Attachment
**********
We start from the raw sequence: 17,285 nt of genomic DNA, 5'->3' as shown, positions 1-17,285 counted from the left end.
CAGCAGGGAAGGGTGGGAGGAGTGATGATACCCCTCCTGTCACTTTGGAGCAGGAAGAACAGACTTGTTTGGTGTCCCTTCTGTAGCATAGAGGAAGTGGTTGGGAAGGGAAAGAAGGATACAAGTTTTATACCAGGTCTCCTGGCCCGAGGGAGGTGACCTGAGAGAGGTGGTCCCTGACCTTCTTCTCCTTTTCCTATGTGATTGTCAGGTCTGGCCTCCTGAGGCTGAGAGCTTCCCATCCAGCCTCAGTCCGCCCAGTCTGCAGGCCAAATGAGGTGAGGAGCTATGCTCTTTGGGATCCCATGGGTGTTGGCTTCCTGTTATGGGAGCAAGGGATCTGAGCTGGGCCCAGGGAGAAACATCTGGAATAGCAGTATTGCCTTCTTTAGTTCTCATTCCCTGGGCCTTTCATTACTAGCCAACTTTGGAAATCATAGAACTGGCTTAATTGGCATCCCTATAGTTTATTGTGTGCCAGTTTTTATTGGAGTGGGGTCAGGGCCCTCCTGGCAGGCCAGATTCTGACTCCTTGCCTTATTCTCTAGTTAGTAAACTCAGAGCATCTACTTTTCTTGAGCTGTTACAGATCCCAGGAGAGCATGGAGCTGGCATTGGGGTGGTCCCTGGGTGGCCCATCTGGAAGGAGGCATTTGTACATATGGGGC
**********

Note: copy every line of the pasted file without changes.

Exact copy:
We start from the raw sequence: 17,285 nt of genomic DNA, 5'->3' as shown, positions 1-17,285 counted from the left end.
CAGCAGGGAAGGGTGGGAGGAGTGATGATACCCCTCCTGTCACTTTGGAGCAGGAAGAACAGACTTGTTTGGTGTCCCTTCTGTAGCATAGAGGAAGTGGTTGGGAAGGGAAAGAAGGATACAAGTTTTATACCAGGTCTCCTGGCCCGAGGGAGGTGACCTGAGAGAGGTGGTCCCTGACCTTCTTCTCCTTTTCCTATGTGATTGTCAGGTCTGGCCTCCTGAGGCTGAGAGCTTCCCATCCAGCCTCAGTCCGCCCAGTCTGCAGGCCAAATGAGGTGAGGAGCTATGCTCTTTGGGATCCCATGGGTGTTGGCTTCCTGTTATGGGAGCAAGGGATCTGAGCTGGGCCCAGGGAGAAACATCTGGAATAGCAGTATTGCCTTCTTTAGTTCTCATTCCCTGGGCCTTTCATTACTAGCCAACTTTGGAAATCATAGAACTGGCTTAATTGGCATCCCTATAGTTTATTGTGTGCCAGTTTTTATTGGAGTGGGGTCAGGGCCCTCCTGGCAGGCCAGATTCTGACTCCTTGCCTTATTCTCTAGTTAGTAAACTCAGAGCATCTACTTTTCTTGAGCTGTTACAGATCCCAGGAGAGCATGGAGCTGGCATTGGGGTGGTCCCTGGGTGGCCCATCTGGAAGGAGGCATTTGTACATATGGGGC